Environmental Factors Affecting Women’s Health, The environment affects human health in many ways. A healthy environment has positive effects; a polluted environment harms health. Environmental illnesses are significantly more common among women than men.
Environmental hazards increase the risk of cancer, heart disease, asthma & many more illnesses. These hazards can be physical such as pollution, toxic chemicals, food contaminants or they can be social as dangerous work, poor housing conditions, urban sprawl, and poverty.
Air pollution is a growing threat to female fertility. Research has shown that air pollution is associated with diverse set of outcomes, from altered production of sperm & eggs to epigenetic changes & birth defects. Air pollutants can be higher indoors than outdoors. This can be particular threat in low income group where people still cook using solid fuels (wood, crop wastes, and charcoal) & kerosene in open fires creating an environmental risk that could have significant impact on fertility & health during pregnancy.
Further, progressive industrialization has resulted in production of multitude of chemicals that are released into the environment on daily basis. According to Reviews on Environmental Health, compounds known as POP (persistent organic pollutants) which include pesticides & dioxins are harmful for women. Exposure to POP can lead to breast cancer & ovarian diseases and can affect liver, eventually causing disruption in body’s function & metabolism.
Moreover from the evidence so far available, women appear to be more sensitive to certain disorders caused by environmental chemicals such as cardio vascular disease.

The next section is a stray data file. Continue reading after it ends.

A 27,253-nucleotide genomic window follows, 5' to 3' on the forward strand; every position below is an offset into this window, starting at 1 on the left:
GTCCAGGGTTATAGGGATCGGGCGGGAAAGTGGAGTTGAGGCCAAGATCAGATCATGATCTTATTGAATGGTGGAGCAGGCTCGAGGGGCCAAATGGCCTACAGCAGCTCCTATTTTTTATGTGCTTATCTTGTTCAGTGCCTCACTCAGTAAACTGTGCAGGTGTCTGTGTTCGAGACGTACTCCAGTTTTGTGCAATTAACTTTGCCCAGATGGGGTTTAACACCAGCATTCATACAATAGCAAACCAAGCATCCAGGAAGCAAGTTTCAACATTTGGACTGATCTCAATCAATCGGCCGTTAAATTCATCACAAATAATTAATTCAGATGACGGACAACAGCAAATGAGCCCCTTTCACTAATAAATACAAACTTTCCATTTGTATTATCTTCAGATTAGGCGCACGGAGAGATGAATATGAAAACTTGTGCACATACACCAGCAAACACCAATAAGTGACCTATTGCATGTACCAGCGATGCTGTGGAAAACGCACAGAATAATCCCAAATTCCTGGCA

EDC’S (Endocrine Disrupting Chemicals) in the environment have effects on both male & female fertility. They are typically man made & are found in pesticides, metals, food additives & personal care products. EDC’S can be transferred from mothers to children across placenta and through breast milk.
Exposure at Home: Women are more likely than men to manage the home environment. This can expose women to variety of toxic substances used in cleaning & laundry products, pesticides, foods & solvents.
Exposure at Work: Women are more likely to develop occupational disease. This may be because women are exposed to different occupational hazards (e.g. when working in hair or nail salon) or because certain female dominated fields may not be as well regulated to protect workers from toxic exposures. Living near contaminated soil, an air polluting factory site or a landfill site, having a job as farm worker, cleaner or factory worker can exposes a woman to environmental hazards.
Cosmetics: Women are more likely to use cosmetic products such as hair dye, makeup, perfumes & skin products, many of which contain potentially harmful chemicals.
Physiological Differences: Research has shown that in some situations, women react differently than men when exposed to the same toxic substances. Women consistently report having more symptoms. A number of physiological differences might explain this. Because women have a higher percentage of body fat as compared to men, they store more fat soluble toxins. Also, hormonal differences can affect the way a person’s body responds to chemicals.
Socio Economic Differences: A Women living in poverty is more likely to live in houses that expose her to environmental toxins, such as asbestos, lead based paint & mould. During menopause bone stores break down & release accumulated lead into the blood stream. Among older women, blood lead levels may be 25% higher than prior to menopause. Higher blood lead levels can increase risk for hypertension, atherosclerosis, and reduced kidney function.
Living near or below poverty line can also mean more stress & can make it difficult to exercise regularly, get a good night’s sleep & eat nutritious food which in turn affect a person’s ability to cope with environmental illnesses.